nor call her “w***e” where I seek to repair.

This I vow. This I aver.


I will not wink, nor smirk, nor stare

This I vow. This I aver.

like a foolish child at the foot of a stair

This I vow. This I aver.

where I long to go, should another be there.

This I vow. This I aver.


I’ll rejoice in her freedom, and always dare

This I vow. This I aver.

the chance that she’ll flee memy starling rare.

This I vow. This I aver.

And then, if she stays, without stays, I swear

This I vow. This I aver.

that I will joy in her grace beyond compare.

This I vow. This I aver.


Second Sight (II)

by Michael R. Burch


Newborns see best at a distance of 8 to 14 inches.


Wiser than we know, the newborn screams,

red-faced from breath, and wonders what life means

this close to death, amid the arctic glare

of warmthless lights above.

Beware! Beware!

encrypted signals, codes? Or ciphers, noughts?


Interpretless, almost, as his own thoughts

the brilliant lights, the brilliant lights exist.

Intruding faces ogle, gape, insist

this madness, this soft-hissing breath, makes sense.

Why can he not float on, in dark suspense,

and dream of life? Why did they rip him out?


He frowns at themsmall gnomish frowns, all doubt

and with an ancient mien, O sorrowful!,

re-closes eyes that saw in darkness null

ecstatic sights, exceeding beautiful.



by Michael R. Burch


All I need to know of life I learned

in the slap of a moment,

as my outward eye turned

toward a gauntlet of overhanging lights

which coldly burned, hissing


"There is no way back! . . ."


As the ironic bright blood

trickled down my face,

I watched strange albino creatures twisting

my flesh into tight knots of separation

all the while tediously insisting


“He's doing just fine!"



by Michael R. Burch


Life has not lived up to its first bright vision

the light overhead fluorescing, revealing

no blessingbestowing its glaring assessments

impersonally (and no doubt carefully metered).


That first hard




demanded my attention. Defiantly rigid,

I screamed at their backs as they, laughingly,




my mother’s pale flesh from my unripened shell,

snapped it in two like a pea pod, then dropped

it somewherein a dustbin or a furnace, perhaps.


And that was my clue


that some deadly, perplexing, unknowable task

lay, inexplicable, ahead in the white arctic maze

of unopenable doors, in the antiseptic gloom . . .


Keywords/Tags: birth, umbilical cord, harsh, overhead, florescent, light, slap, maze, gloom, earth, life, death



by Michael R. Burch


In a dream I saw boys lying

under banners gaily flying

and I heard their mothers sighing

from some dark distant shore.


For I saw their sons essaying

into fieldsgleeful, braying

their bright armaments displaying;

such manly oaths they swore!


From their playfields, boys returning

full of honor’s white-hot burning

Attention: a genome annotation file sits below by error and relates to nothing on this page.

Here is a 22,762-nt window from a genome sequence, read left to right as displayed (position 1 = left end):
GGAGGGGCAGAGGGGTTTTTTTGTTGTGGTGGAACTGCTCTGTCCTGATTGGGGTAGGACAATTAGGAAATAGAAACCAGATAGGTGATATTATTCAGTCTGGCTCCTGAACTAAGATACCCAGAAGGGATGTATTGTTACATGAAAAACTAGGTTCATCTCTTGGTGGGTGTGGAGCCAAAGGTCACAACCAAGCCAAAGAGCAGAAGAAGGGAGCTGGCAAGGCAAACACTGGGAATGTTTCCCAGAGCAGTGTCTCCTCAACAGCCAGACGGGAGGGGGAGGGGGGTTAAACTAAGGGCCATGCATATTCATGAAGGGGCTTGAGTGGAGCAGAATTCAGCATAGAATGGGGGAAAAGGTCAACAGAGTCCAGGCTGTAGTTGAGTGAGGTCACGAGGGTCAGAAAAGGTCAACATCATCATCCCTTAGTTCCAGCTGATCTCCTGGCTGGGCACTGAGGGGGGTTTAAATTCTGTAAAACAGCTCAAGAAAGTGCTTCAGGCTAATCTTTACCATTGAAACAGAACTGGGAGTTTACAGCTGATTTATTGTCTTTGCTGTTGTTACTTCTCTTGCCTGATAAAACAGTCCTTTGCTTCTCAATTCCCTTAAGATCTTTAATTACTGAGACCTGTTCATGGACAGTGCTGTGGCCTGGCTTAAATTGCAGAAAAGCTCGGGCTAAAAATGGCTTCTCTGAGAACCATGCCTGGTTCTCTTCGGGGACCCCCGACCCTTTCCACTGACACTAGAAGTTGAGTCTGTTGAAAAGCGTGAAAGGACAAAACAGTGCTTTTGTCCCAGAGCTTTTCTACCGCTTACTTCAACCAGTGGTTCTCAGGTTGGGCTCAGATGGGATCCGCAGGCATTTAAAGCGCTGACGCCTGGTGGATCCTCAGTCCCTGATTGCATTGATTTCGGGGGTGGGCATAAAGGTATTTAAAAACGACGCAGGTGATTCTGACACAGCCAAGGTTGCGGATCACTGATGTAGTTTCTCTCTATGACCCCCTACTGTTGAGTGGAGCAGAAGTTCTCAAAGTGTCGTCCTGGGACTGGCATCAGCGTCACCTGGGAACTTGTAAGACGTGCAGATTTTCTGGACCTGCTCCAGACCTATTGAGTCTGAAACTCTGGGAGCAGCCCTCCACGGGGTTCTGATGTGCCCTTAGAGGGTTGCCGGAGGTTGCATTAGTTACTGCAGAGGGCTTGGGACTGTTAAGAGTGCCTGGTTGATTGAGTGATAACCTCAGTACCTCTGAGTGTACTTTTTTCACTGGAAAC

and desire’s restless yearning

sired new kids for the corps.


In a dream I saw boys dying

under banners gaily lying

and I heard their mothers crying

from some dark distant shore.


Poet to poet

by Michael R. Burch


I have a dream

pebbles in a sparkling sand

of wondrous things.

I see children

variations of the same man

playing together.

Black and yellow, red and white,

stone and flesh, a host of colors

together at last.

I see a time

each small child another's cousin

when freedom shall ring.

I hear a song

sweeter than the sea sings

of many voices.

I hear a jubilation

respect and love are the gifts we must bring

shaking the land.

I have a message,

sea shells echo, the melody rings

the message of God.

I have a dream

all pebbles are merely smooth fragments of stone

of many things.

I live in hope

all children are merely small fragments of One

that this dream shall come true.

I have a dream . . .

but when you're gone, won't the dream have to end?

Oh, no, not as long as you dream my dream too!


Here, hold out your hand, let's make it come true.

i can feel it begin

Lovers and dreamers are poets too.

poets are lovers and dreamers too


Life Sentence

by Michael R. Burch


. . . I swim, my Daddy’s princess, newly crowned,

toward a gurgly Maelstrom . . . if I drown

will Mommy stick the Toilet Plunger down


to suck me up? . . . She sits upon Her Throne,

Imperious (denying we were one),

and gazes down and whispers “precious son” . . .


. . . the Plunger worked; i’m two, and, if not blessed,

still Mommy got the Worst Stuff off Her Chest;

a Vacuum Pump, They say, will do the rest . . .


. . . i’m three; yay! whee! oh good! it’s time to play!

(oh no, I think there’s Others on the way;

i’d better pray) . . .


. . . i’m four; at night I hear the Banging Door;

She screams; sometimes there’s Puddles on the Floor;

She wants to kill us, or, She wants some More . . .


. . . it’s great to be alive if you are five (unless you’re me);

my Mommy says: “you’re WRONG! don’t disagree!

don’t make this HURT ME!” . . .


. . . i’m six; They say i’m tall, yet Time grows Short;

we have a thriving Family; Abort!;

a tadpole’s ripping Mommy’s Room apart . . .


. . . i’m seven; i’m in heaven; it feels strange;

I saw my life go gurgling down the Drain;

another Noah built a Mighty Ark;

God smiled, appeased, a Rainbow split the Dark;


. . . I saw Bright Colors also, when She slammed

my head against the Tub, and then I swam

toward the magic tunnel . . . last, I heard . . .


is that She feels Weird.


Beast 666

by Michael R. Burch


“... what rough beast ... slouches toward Bethlehem to be born?”W. B. Yeats


Brutality is a cross